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Trucking Job Brings Me Face to Face With Vietnam Vet

Jun
13,
2008
8

     It’s amazing what an over the road truck driver can encounter on a daily basis. All of the sights and sounds they experience become so vast that they soon forget and accept them as simply a part of their daily lives. Experiences that few will ever know and even fewer can only dream about. I often stop and remember such things like slipping through the back roads of the Blue Ridge Mountains…….literally sliding my way down a snow covered Snowqualmie Pass……or slowing the rig down a few notches so I could enjoy the scenery of actual wild horses running across the plains of Wyoming…….and of course, that time I had no choice but to stop in the middle of the road and let that massive, huge moose cross in front of me in Caribou, Maine. All the sights, sounds and wonderment that now only live in my memories…..

     Though I no longer operate over the road, I am still “running” here in the State of Florida, averaging 420 miles per day. Not too long ago I was making a delivery in Gainesville, Florida at a small BP service station. As I pulled in, I noticed a haggard looking man huddled underneath the overhang of the building. Working nights, I often have to deal with some “rough” characters approaching me for money or food, so I kept my sight on him. It wasn’t long until I knew he was homeless as he walked up to me and the conversation began:

How you like driving that thing?” he asked.

It’s OK,” I replied, “Been doing it a long time.”

     He remained with me as I began my work and everything seemed to be going fine. Just a lonely guy, I thought, needing a little company. He walked back over to where he had been and sat back down beside a duffle bag containing all of his possessions. Suddenly, he placed his hand on the bag and started shaking it back and forth saying, “Get up! Get up!” I focused my attention back on him. Then, he began moving his head from side to side, his eyes darting here and there. I heard him mumble, “They’re dead……..they’re all dead.”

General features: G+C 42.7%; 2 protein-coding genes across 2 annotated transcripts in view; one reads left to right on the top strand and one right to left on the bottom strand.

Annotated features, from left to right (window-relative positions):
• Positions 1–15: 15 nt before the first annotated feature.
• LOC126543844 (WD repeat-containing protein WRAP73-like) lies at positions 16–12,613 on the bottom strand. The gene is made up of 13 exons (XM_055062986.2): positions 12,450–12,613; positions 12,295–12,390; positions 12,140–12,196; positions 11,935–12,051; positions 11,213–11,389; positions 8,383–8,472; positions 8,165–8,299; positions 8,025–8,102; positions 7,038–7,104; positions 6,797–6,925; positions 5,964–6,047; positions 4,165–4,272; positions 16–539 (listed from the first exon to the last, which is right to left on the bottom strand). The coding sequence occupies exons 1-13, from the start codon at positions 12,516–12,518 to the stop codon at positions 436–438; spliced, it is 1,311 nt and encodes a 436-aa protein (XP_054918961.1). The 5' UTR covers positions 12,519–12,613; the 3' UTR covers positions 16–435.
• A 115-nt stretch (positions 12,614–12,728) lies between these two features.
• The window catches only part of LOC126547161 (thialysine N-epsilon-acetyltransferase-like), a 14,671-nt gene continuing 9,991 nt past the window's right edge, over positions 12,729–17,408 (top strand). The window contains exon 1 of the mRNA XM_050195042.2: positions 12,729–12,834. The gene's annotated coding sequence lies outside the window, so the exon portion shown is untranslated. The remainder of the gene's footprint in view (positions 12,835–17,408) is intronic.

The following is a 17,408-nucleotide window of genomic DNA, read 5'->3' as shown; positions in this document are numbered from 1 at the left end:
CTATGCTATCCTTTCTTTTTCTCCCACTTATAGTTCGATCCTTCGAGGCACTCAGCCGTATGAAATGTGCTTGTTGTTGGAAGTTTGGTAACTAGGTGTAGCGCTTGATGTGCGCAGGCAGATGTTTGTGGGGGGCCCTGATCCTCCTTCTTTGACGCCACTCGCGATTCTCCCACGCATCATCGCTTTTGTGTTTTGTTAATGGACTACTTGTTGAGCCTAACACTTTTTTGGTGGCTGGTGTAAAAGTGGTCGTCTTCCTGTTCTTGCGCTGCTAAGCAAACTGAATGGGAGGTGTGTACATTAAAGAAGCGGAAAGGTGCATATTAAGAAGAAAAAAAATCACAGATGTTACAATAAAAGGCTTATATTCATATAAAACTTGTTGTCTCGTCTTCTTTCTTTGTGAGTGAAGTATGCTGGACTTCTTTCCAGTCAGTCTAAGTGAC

A massive thunderstorm was moving into the area and I was working feverishly to complete my work before it hit. All of a sudden, an enormous clap of thunder and flash of lightening struck sending me running for cover. I immediately heard him yell, “INCOMING!” He was down on the ground with his hands over his head and it was then that I realized something…….I was in the presence of a hero.

     I knew I had to do something to bring him back to reality so I yelled, “HEY!…..HEY!…..you hungry?” He rose to his feet, his shaking subsided and a grin crossed his face, “I’m always hungry, dude” he laughed. I ran out to the truck and brought back a Gatorade and a ham and cheese sandwich. “Here,” I said, “This is my last drop so I’m heading home, I don’t need them.” As the rain poured down and the thunder rolled, I stayed by my new friend as he enjoyed the free meal. The political side of me kicked in and I wondered why is this man, why is this hero….left alone, forgotten by our Government, and made to live out on the streets?

     During the next thirty minutes, we talked about many things . . . from the Florida weather to alligators to truck driving . . . and with every teeth-jawing blast of thunder he would yell out, “KABOOM! ,” followed by a fit of laughter. As the storm passed and moved further to the Northwest, I said my goodbyes and told him to take care of himself. He shook my hand and thanked me for the drink and sandwich. Never once did he ask for money or help of any kind. He was his own man . . . he was a hero.